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Saturday, November 27, 2010

Article 3 on the Small Press

Toronto Computes!, Sep 2002 (rejected)

When Microsoft told me that they were sending me Publisher 2002 to review in this column I could hardly wait for it to arrive. As I’ve said before, I think Publisher is THE program for any desktop publishing hobbyist, and I wanted to see the new version, and I wanted to see it now! It took the courier almost three weeks to deliver the program, and by the time I held it in my hands I had begun to despair of ever seeing it.

Running home, I immediately installed it on my computer and was dumbfounded by the changes that had been made. I opened a pre-existing project to compare it to how it used to look, and the first thing that hit me was how clean the image was. The program is crystal clear, very bright, and displays amazingly well. Graphics that had no backgrounds literally now had no backgrounds, whereas before you could still see a rectangular line around them.

Secondly I noticed that the WordArt had changed slightly. Now, when it says best fit, it means it. In MsPub 2000, WordArt generally had a lot of white space around it and you had to enlarge the box to make it the actual size you wanted. Now my WordArt was the exact size of the box. When I clicked on a WordArt box I found that you could now grab it and spin it around, or angle it, without going to a tool bar. That said, there is a new WordArt toolbar that does appear when you click on a WordArt box. This toolbar allows you to easily edit the text, the format, the spacing, the text wrapping and so on. I have found it to be a very handy tool.

I began to poke around within the other tool bars and menus and discovered many new, exciting features. MsPub now comes with Design Objects, which includes things like pull quotes, barbells, logos, title graphics and ready to use advertisements. Now, instead of manually designing a pull quote (or other object), you can plunk in the object and insert your text. (Personally, I still prefer to design every aspect of my publications myself.)

The number of Wizards and Templates seems to have doubled, and they now include things like Resumes and Award Certificates, as well as many others. It also has Web Design tools, so you can create your documents to be directly viewed from the web. This includes being able to imbed links within your publications.

There are many other new options that I haven’t really played with much yet such as the Styles and Formatting, Colour Scheme and Font Scheme. With these options you can set defaults that ensure all your documents have a similar feel and theme to them. This is especially useful if you are designing multiple documents (newsletter, business card and website, say) for one club or organization.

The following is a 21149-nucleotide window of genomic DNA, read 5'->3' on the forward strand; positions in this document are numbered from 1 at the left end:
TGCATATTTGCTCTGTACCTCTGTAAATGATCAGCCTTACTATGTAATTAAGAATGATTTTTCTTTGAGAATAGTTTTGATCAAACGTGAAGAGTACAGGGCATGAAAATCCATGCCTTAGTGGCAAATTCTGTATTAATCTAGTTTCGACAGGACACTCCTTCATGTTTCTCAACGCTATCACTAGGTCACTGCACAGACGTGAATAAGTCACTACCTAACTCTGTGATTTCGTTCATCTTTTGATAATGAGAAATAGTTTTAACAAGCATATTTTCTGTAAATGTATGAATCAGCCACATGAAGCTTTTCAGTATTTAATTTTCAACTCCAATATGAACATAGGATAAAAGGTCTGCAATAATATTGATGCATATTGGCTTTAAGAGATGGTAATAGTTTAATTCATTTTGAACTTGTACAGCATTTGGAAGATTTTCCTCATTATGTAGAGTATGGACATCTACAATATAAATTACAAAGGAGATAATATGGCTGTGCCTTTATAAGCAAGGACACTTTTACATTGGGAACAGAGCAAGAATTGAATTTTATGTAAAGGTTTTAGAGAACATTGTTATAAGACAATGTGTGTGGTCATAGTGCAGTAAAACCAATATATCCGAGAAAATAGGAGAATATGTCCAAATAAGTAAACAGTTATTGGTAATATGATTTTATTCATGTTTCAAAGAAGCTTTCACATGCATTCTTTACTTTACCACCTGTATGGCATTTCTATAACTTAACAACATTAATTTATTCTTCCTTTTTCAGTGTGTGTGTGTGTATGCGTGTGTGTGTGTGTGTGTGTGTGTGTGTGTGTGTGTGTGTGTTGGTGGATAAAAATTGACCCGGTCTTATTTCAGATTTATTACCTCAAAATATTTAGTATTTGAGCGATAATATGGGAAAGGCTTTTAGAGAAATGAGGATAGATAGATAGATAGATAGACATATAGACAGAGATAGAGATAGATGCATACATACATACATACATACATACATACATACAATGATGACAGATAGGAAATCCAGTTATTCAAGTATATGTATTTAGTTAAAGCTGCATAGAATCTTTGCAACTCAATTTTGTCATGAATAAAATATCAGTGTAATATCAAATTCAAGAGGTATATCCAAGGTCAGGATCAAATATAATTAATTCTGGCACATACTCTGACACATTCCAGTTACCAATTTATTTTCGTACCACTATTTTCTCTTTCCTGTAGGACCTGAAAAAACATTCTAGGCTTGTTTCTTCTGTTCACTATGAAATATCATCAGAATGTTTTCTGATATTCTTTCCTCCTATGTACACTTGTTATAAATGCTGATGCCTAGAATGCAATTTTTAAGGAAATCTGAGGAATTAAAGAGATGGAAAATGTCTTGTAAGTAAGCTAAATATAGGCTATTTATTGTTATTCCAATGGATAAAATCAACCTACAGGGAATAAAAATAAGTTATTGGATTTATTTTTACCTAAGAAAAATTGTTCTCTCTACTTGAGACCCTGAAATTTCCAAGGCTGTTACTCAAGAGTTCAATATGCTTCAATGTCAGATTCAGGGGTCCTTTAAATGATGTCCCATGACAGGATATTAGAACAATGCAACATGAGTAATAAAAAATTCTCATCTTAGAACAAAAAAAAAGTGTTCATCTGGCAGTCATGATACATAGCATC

While exploring I also discovered that you can set a default that tells Publisher how you want to handle text wrapping (how text flows around your graphics). This is much easier than manipulating each graphic’s outline, as I used to have to do.

Even better is that MsPub can now import higher end graphics like eps files. You can now use your Adobe Illustrator created graphics in Publisher!

The only drawback I can find so far is that MSPub 2002 is built with the XP operating system in mind. My computer is still running off of Windows 98, and there are a few incompatibility issues. For instance, I can’t paste text without the program crashing, and the clip art organizer did not work. However, on my wife’s computer, which has XP, everything worked fine. (I can see I’m going to have to sneak onto hers more often now.) To get around the text problem you can import a text file into your text box. It’s a little more time consuming, but it is a viable work around if you don’t have XP.

Picture pasting can be problematic as well. In 2000 if you selected a picture frame, then pasted or inserted a picture it would scale the picture to that frame. If not on XP when you do this with 2002 the picture comes out its regular size. The only work around I’ve discovered for this so far is to scale my image down in PaintShopPro or Photoshop first.

Still, even with these incompatibility problems MS Publisher 2002 is a great program, and a vast improvement over earlier incarnations. Also, for only $229.99 it’s still very affordable. A must have for the hobbyist desktop publisher.

As you can likely tell by now, I am a big fan of Microsoft Publisher and think it’s the best low-end layout program around. Think I’m wrong? Does your company produce a desktop publishing program? Have them contact me at imelod@sympatico.ca and send me a copy and maybe I’ll change my tune.

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